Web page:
My cell is considered an executive suite for two reasons. The first is that I have a direct TV shot of two out of the four 50 inch flat screens, so should I choose to I could stay up all night watching television that we listen to through our walkmans.
My celli’s love the fact that I don’t watch much TV, so when we lock in at 9:30 pm for the night, they can stack our two blue plastic chairs on top of one another, place the pillow over the backrest for a cushion and sit comfortably watching their shows.
When word spread that I don’t watch TV, offers to buy my cell started coming in. Yes, you read that right, offers to buy a prison cell. It’s one of those things you don’t hear about or see on prison shows like “Lockup,” but cells are sold all throughout the federal system.
I got this current cell the old school way. Once I saw it was empty, first thing in the morning I moved in and made the change with the counselor and that was it. There was a little fuss when those that had their eye’s on the cell woke up later to find me already comfortably moved in, but you snooze you lose, the early bird gets the worm and all that.
I wasn’t trying to hear anything about it and they defiantly didn’t want to argue with me because I was here for only a few weeks at the time and mentally I was still in a penitentiary mode that no one wanted to test.
Currently, the market value of my cell is at a one-time price between $200-$250. The Presidential suites, where you can see all four televisions go for up to $500. But the second more important reason my cell is considered an executive suite is that my 7th floor view where I spend hours gazing out at the New York city skyline has another million dollar view when I look down across the street of the Metropolitan Detention Center and see a huge one-story warehouse that runs the length of the block whose side red brick wall faces our building.
Single parking spaces the line the street, where I see correction officers coming to work, attorney’s on their way to meet with clients, mothers, wives, girlfriends, kids and friends on their way entering the building to bring an hour of freedom for a visit.
On the corner of 29th and 1st street, directly in front of my cell towards the back of the red brick wall, there is a dark burgundy aluminum structure sticking out on the side that was probably used for extra storage or deliveries.
It’s been out of commission for years since there’s no roof and a tree about eighteen feet tall growing in the middle of it, but this aluminum burgundy structure gets plenty of use.
It’s a platform of expression for us that look at it every day seeing signs from a loved one that has turned this aluminum burgundy structure into a memorial of inspirational support.
Fathers day and birthday wishes signs reading how much we’re missed and loved, balloons, flags, blown up photos and pictures drawn by children are all testimonials that help every one of us in this building during these challenging times.
It doesn’t have to be a sign specifically for us, placed by our family members, we all appreciate the effort that’s made and know that it’s our loved ones who are doing the real hard time.
Everyday family members stand across the street looking up at our darken windows waving and blowing kisses, hoping that their incarcerated loved one is looking back. I always take my nail clipper and repeatedly tap on the window acknowledging their presence, letting them know they’ve been seen and efforts are appreciated.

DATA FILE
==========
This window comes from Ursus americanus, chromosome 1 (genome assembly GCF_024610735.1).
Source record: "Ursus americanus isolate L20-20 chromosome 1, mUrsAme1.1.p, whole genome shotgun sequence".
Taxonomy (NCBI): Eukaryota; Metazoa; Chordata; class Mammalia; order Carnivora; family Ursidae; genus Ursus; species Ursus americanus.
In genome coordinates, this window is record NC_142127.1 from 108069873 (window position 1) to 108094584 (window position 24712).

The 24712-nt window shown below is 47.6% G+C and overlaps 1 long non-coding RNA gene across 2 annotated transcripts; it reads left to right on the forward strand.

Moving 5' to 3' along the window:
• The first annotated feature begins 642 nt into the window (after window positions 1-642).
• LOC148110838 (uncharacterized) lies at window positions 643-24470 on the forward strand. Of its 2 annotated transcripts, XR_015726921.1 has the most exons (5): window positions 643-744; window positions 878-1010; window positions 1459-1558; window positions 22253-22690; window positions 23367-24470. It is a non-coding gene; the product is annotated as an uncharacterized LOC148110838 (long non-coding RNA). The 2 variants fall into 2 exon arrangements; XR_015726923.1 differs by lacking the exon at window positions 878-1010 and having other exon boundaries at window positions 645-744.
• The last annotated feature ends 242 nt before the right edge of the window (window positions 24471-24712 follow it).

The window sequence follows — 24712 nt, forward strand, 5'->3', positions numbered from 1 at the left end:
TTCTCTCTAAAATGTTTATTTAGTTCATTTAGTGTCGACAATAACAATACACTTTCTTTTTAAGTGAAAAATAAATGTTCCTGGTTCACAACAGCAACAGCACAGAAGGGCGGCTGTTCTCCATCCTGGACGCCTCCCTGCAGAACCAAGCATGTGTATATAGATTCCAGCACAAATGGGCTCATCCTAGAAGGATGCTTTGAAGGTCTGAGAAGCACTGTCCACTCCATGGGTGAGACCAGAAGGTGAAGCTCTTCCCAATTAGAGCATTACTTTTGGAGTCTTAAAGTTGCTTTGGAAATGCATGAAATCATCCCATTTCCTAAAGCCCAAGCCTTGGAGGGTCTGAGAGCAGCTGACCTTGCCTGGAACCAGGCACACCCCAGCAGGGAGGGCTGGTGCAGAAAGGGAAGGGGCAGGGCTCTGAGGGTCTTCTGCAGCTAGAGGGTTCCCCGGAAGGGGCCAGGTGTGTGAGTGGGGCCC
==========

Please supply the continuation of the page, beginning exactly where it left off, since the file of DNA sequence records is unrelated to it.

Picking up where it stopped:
During the last two week lockdown when there were no visits, I saw the same mother come once each week to put up a sign and blow kisses for a full hour towards our building, letting her son know the level of love and devotion she has for him. It reminded me of my mother who’s giving me that same type of support, not only these last 13 years in prison but for each moment of my life.
I had a visit on Tuesday, October 24th, which was considered my birthday visit since I’m turning 45 on Friday the 27th. During the afternoon lock-in prior to the visiting session, I looked out at the wall seeing all the same expressions of love from the day before. An hour later, when they unlocked the doors, I rose up from my bed to prepare to get ready to hear my name called to the visiting room, extra excited to see my mother and daughter Nia.
I glanced out the window again and noticed five blue helium balloons tied up on the corner of the wall and instinctively knew it was my mother and Nia that hung them. They were both beaming with smiles when I walked into the visiting room and said, “I saw the five balloons!” as soon as I hugged them hello.
This morning, I woke up and stared at my balloons. I went and worked out, took my shower, got dressed, fixed my 2nd cup of coffee and enjoyed it sitting on my plastic chair looking down out my window seeing the three dark and two light blue birthday balloons blowing in the wind.
I’ve often written how these years in prison make me grateful for the small things in life. A handwritten letter, a thinking of you card, pictures and taking the time to visit. I’ve been blessed throughout these years to have people in my life that do all these things showing nothing but loving support.
I know in a week or so those five blue birthday balloons will be deflated, hanging by the string, fluttering in the wind against the wall, but the symbol of love that those balloons represent is everlasting and the best birthday gift I’ve ever received!